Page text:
During our recent weekend getaway to sunny Arizona, we spent some time in both the western and eastern sections of Saguaro National Park.
Much of what I read online focused on the western side of the park / Tucson Mountain District. I think people prioritize that side because of the big cacti forests:
While similar in terms of plants and animals, the intricate details make both areas praiseworthy. The Tucson Mountain District (west) boasts large stands of saguaro cactus creating a breathtaking saguaro forest, whereas the Rincon Mountain District (east) hosts a magnificent sky island, where you can find bears, cougars and the ever elusive coati (aka coatimundi).https://www.nps.gov/sagu/planyourvisit/index.htm
On our first full day in the area, we spent late afternoon and early evening in the western side of the park, driving the Bajada Scenic loop, viewing the petroglyphs, and witnessing an amazing sunset over the Sonoran desert. However, I also wanted to experience the eastern side of the park so we dedicated our Sunday morning to hiking in that area.
There were a few people parked at the visitor center when we arrived in the morning but we had no trouble entering and driving the scenic, 8-mile Cactus Forest loop. Similar to the Bajada Scenic loop in the western side of the park, the Cactus Forest loop is primarily one way and takes you to a couple trailheads and picnic areas.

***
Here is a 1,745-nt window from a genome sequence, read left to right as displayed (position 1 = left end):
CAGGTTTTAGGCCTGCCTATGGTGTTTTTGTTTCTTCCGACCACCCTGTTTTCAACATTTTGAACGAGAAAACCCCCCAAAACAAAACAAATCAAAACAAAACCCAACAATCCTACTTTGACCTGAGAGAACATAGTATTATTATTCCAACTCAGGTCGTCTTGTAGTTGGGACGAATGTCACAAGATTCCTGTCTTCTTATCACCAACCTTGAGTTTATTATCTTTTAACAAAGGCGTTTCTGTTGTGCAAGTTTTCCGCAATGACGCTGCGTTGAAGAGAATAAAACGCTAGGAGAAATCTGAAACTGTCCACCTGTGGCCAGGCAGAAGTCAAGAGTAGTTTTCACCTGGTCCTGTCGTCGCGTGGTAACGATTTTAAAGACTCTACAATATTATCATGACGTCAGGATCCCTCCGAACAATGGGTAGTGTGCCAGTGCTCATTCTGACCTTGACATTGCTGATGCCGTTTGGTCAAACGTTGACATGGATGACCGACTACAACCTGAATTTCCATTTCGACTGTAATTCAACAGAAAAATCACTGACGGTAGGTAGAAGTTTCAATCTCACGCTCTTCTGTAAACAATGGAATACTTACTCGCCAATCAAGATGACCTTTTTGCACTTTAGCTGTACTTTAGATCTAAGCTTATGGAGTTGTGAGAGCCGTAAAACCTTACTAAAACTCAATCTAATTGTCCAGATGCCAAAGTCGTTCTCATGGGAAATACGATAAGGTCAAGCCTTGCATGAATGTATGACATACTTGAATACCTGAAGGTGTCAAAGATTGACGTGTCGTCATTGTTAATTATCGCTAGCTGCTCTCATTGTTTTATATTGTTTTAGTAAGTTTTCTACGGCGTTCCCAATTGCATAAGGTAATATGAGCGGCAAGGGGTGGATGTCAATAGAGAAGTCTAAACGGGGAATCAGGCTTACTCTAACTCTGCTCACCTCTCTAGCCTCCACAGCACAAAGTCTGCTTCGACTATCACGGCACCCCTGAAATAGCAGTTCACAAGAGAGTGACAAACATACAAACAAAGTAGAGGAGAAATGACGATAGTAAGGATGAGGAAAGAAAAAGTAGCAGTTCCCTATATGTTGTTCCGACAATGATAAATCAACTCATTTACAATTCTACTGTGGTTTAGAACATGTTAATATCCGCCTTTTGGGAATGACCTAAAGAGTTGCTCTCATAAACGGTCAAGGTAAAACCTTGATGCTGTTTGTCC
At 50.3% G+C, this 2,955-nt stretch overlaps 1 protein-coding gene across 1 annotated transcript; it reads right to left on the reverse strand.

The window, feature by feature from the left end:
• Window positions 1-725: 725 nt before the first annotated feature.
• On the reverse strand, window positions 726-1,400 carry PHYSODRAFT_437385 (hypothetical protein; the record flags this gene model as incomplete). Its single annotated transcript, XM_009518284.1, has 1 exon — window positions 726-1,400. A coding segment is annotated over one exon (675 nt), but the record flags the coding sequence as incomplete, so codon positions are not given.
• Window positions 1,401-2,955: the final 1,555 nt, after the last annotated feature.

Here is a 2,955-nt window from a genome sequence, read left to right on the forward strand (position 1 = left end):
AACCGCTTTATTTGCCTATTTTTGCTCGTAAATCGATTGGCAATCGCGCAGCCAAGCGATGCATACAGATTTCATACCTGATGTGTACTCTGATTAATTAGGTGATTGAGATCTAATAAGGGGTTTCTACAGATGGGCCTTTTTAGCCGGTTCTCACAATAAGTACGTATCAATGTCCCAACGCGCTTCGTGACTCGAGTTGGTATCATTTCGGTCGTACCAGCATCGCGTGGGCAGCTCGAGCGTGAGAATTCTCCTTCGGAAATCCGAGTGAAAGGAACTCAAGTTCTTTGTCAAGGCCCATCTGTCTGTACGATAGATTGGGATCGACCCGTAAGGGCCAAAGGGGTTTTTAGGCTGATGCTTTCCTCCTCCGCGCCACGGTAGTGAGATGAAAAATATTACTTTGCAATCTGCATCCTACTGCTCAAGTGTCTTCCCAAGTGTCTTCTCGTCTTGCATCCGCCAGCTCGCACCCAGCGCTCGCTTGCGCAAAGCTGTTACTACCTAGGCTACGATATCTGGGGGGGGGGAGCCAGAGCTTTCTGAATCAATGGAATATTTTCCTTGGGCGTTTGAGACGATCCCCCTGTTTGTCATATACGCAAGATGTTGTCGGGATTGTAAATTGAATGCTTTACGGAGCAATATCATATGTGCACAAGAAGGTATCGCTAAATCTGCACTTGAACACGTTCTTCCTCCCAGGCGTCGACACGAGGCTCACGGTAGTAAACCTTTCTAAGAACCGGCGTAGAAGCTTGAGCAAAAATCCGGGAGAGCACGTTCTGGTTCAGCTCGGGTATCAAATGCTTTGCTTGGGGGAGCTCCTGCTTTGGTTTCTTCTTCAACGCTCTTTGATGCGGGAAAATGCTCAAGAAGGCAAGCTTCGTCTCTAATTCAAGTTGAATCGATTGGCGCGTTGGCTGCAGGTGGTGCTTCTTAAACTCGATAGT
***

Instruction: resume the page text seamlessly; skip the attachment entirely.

After brief stops at the Mica View picnic area to take some pictures of massive saguaro along the road and the .25-mile Desert Ecology Trail where we learned about the area, we parked at the Loma Verde trailhead. We grabbed our poles and gear and quickly set off on a 4-mile loop hike, stitching together the Loma Verde, Pink Hill, and Squeeze Pen trails.
There are a number of other trails accessible off these three if you’re interested in creating a longer loop or following the Douglas Spring trail into the wilderness areas. It was already very sunny and hot despite our early start so the 4-mile loop was the right decision for us!
We encountered a few other people during our hike, including a group on horseback. I really enjoyed the diversity of cacti in this area, especially the fishhook barrel cacti and – my favorites! – the chainfruit cholla cacti, both pictured below.
After returning from our longer hike, we drove toward the Javelina picnic area, making two quick stops at the Javelina viewing area (sadly, we did not see any) and the trailhead for the Freeman Homestead.
We decided to battle the heat and complete the 1-mile loop to the homestead and were severely disappointed – it’s nothing more than a lump of dirt with a poorly placed information plaque describing the Freeman family. We were spoiled, having explored the adobe remains of the early homesteads in Joshua Tree National Park last year where a number of structures are still standing. If you want an easy hike among the cacti, it’s fine and family-friendly – just don’t expect to see any of the homestead.
I’m glad we took time to explore both sides of the park – they are such a short distance from one another and yet quite different experiences!
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